The dust had long ago ground its way into his skin. It was no longer an annoyance but part of his flesh, baked into the cells by the intense heat. Once, clouds might have blocked the sky but Sam didn’t remember a time like that. Those were just stories, told by the Boomers.
Sam stood in the middle of the back forty as the dust storm threatened. They needed to get back to the barracks and the safety of the fort before the storm finally decided it was coming for them like a vengeful god.
All the storms had been like that since before Sam could speak. That much, Sam did know.
His grip tightened on the saber in his right hand. The cool hilt was polished lead coated in gold. A saber made for slashing and quick cuts.
Today, it had drank heavily of blood. Not the blood of the enemy. The blood of a candidate who’d failed. Even now, the cuts on the unworthy plebe’s body were seeping into the dust. Calling to the carrion feeders circling high over head.
“I did my best,” the plebe rasped, his voice nearly gone from the harsh summer wind.
“Your best is not good enough. You did not pass.” Sam felt only a cold dispassion in passing judgement. Those who were unworthy, by even a single measure, were weak. And the weak brought down the entire formation.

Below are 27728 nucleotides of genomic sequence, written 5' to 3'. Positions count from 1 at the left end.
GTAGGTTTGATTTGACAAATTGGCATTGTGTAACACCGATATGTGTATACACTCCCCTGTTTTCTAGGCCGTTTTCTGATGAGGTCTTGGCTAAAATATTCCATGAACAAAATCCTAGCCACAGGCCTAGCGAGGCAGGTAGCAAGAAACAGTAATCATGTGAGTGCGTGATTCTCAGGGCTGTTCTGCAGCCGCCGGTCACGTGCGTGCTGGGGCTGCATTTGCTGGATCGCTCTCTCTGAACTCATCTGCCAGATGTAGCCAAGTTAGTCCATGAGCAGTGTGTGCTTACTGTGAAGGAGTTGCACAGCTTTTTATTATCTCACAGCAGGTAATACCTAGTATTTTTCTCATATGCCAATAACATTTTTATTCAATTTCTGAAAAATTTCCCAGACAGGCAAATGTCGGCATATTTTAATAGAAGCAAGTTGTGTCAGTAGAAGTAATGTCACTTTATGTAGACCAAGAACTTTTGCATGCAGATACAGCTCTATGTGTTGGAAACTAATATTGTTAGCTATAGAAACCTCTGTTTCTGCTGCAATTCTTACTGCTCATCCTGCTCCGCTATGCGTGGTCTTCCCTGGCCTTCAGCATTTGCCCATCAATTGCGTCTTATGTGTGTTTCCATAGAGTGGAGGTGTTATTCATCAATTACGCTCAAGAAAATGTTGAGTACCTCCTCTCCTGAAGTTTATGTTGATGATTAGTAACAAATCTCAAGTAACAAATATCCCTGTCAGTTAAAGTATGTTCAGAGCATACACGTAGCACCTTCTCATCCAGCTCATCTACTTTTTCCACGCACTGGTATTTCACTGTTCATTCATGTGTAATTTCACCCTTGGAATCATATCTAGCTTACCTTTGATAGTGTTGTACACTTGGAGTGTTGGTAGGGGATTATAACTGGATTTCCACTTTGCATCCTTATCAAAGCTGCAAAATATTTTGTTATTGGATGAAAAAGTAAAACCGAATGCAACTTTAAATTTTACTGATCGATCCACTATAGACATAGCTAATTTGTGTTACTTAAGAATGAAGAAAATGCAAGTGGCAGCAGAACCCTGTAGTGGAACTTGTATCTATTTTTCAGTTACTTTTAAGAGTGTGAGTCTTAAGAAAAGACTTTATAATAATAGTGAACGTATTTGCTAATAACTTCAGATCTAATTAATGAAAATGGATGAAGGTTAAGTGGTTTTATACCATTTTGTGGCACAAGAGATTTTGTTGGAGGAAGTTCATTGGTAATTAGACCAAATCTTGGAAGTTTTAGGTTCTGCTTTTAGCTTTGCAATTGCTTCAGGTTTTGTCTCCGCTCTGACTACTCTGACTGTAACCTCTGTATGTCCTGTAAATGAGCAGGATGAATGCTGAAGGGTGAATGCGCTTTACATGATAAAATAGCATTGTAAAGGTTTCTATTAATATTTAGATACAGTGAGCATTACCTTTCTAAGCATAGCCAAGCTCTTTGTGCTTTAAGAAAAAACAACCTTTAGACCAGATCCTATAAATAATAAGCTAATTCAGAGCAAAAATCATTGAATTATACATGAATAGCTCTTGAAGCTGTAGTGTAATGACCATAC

Good soldiers died protecting the weak.
So there were no more weak. Sam made sure of it.
“One blow. You got in one blow. And only because I tripped!” The plebe scrambled to his feet, gripping his side as blood seeped between his clenched fingers.
“What if you trip in combat? Someone has to stop. Someone has to wait. You cannot trip. You must be flawless to be a Soldier. You are not worthy to wear our colors. Remove them before you leave the stadium.”
“Please. Sarn’t Brudhuil. I need this. My family. I’m the only hope for my family. I have a little girl. She needs surgery.”
Sam turned his cold gaze on the burgher. “How is this my problem? If it was this important, you should have trained harder.” His gaze flicked down the burgher’s battered body. “Burn the colors before you leave.”
He turned away, heading to the waiting formation of plebes who had passed the test. Who were graduates into the TRADOC program to become Soldiers. They were the strong.
But even they were not promised success. Success was earned. There was one standard. And the plebe at his back had not met it.
The plebe would never know how it tore at his soul to turn his back on him. How once he’d been weak and allowed one plebe ascension to the candidate ranks.
That mistake had cost him and his squad dearly. It was only the fact that Sam had been the one to discover the outbreak before it had spread that had save him.
He did not make the same mistake twice.
He met the gaze of the each of the successful candidates. Seven males, five females.
The dark skinned female’s eyes that spoke of Pacific heritage widened slightly.
Sam turned, raising his blade instantly as he dropped to a knee, warding off the plebe’s attempt to strike him with his back turned. A flick of his wrist and the blade sliced into the plebe’s chest, carving deep into sinew and bone.
The world had changed. There was no room for the weak.
And the plebe’s choice now meant that the little girl now needed a father in addition to surgery.